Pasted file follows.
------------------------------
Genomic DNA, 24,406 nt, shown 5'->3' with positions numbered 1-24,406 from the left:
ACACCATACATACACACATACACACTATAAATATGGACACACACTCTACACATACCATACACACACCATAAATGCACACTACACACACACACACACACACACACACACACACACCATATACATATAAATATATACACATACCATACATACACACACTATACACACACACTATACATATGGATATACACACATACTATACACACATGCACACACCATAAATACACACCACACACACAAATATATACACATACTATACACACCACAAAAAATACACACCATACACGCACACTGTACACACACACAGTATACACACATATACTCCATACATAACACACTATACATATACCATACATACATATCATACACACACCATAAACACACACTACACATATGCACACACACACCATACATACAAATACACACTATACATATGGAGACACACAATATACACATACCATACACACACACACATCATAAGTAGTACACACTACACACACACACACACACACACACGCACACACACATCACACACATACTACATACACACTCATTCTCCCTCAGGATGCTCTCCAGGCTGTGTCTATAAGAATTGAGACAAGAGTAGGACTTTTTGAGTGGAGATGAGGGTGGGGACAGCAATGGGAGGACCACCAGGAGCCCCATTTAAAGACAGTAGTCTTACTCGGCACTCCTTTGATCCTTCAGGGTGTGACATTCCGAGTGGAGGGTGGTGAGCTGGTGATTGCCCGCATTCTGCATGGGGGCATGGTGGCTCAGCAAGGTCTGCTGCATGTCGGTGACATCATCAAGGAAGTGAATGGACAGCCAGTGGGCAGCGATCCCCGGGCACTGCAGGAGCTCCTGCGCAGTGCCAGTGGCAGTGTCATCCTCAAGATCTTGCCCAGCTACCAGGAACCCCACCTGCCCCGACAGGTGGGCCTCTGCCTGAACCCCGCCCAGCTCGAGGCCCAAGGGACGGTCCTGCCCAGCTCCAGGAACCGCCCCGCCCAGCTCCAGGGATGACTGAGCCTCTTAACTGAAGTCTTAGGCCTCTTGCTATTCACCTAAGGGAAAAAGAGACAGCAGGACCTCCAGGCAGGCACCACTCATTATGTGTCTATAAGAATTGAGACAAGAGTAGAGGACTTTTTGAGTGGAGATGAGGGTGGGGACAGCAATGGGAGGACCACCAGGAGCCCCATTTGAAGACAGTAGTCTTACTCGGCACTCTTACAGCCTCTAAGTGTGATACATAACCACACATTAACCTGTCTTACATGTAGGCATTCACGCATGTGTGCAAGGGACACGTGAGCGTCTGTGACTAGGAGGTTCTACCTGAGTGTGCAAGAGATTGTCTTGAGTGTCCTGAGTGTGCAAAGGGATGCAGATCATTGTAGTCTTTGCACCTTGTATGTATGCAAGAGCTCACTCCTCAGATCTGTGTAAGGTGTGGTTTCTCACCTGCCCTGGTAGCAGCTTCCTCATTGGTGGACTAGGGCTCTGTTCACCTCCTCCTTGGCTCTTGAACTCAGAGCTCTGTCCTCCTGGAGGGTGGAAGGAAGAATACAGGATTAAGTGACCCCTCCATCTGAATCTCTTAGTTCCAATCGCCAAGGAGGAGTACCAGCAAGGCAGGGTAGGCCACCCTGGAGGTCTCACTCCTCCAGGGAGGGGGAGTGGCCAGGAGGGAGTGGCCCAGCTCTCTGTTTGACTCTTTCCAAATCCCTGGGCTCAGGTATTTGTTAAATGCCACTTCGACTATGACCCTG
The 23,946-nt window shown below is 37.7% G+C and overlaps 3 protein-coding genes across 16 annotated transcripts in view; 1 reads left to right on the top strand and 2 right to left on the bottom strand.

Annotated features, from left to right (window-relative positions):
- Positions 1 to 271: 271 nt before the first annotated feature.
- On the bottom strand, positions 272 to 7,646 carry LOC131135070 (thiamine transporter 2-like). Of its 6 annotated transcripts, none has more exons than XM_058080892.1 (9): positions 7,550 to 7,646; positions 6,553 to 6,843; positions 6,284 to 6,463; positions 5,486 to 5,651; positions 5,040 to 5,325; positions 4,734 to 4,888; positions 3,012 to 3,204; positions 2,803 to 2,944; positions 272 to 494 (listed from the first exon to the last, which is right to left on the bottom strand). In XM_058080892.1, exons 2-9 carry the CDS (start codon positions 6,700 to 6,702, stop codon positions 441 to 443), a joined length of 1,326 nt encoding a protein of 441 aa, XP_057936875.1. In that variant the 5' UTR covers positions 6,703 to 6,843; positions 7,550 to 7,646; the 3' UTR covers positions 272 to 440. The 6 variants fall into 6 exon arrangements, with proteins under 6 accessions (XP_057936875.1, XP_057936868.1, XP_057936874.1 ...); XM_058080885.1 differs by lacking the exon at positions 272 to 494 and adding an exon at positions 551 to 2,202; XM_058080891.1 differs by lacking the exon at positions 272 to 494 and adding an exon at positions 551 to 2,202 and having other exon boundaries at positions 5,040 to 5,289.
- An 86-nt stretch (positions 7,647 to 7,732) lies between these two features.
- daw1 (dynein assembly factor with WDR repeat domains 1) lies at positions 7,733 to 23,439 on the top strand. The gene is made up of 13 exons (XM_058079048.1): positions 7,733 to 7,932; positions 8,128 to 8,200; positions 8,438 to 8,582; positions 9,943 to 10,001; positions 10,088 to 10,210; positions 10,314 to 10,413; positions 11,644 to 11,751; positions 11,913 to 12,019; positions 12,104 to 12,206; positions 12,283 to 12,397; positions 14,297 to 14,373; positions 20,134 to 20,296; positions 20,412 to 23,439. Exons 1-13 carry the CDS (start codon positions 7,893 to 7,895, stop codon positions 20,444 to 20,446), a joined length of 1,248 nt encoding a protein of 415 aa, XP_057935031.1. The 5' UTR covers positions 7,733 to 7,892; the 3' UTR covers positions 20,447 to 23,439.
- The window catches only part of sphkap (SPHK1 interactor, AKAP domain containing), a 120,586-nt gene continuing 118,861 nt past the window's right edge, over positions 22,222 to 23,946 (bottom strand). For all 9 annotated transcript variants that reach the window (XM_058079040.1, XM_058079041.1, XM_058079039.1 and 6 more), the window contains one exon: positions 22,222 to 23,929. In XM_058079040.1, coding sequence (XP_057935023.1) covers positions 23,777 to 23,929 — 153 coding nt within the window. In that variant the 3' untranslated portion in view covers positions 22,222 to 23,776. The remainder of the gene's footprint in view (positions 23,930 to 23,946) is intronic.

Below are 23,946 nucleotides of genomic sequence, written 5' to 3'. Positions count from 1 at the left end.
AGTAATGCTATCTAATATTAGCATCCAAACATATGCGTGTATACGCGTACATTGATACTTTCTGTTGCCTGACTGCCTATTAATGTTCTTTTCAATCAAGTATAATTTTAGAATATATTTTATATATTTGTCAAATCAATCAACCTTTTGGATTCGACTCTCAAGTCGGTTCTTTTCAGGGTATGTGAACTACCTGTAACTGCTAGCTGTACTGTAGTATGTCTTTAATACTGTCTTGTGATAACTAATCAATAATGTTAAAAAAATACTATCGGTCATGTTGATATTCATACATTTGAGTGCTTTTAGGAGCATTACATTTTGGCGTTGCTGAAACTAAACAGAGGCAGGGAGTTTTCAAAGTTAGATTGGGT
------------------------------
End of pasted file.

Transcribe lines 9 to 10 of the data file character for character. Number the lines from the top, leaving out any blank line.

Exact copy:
- The window catches only part of sphkap (SPHK1 interactor, AKAP domain containing), a 120,586-nt gene continuing 118,861 nt past the window's right edge, over positions 22,222 to 23,946 (bottom strand). For all 9 annotated transcript variants that reach the window (XM_058079040.1, XM_058079041.1, XM_058079039.1 and 6 more), the window contains one exon: positions 22,222 to 23,929. In XM_058079040.1, coding sequence (XP_057935023.1) covers positions 23,777 to 23,929 — 153 coding nt within the window. In that variant the 3' untranslated portion in view covers positions 22,222 to 23,776. The remainder of the gene's footprint in view (positions 23,930 to 23,946) is intronic.

Below are 23,946 nucleotides of genomic sequence, written 5' to 3'. Positions count from 1 at the left end.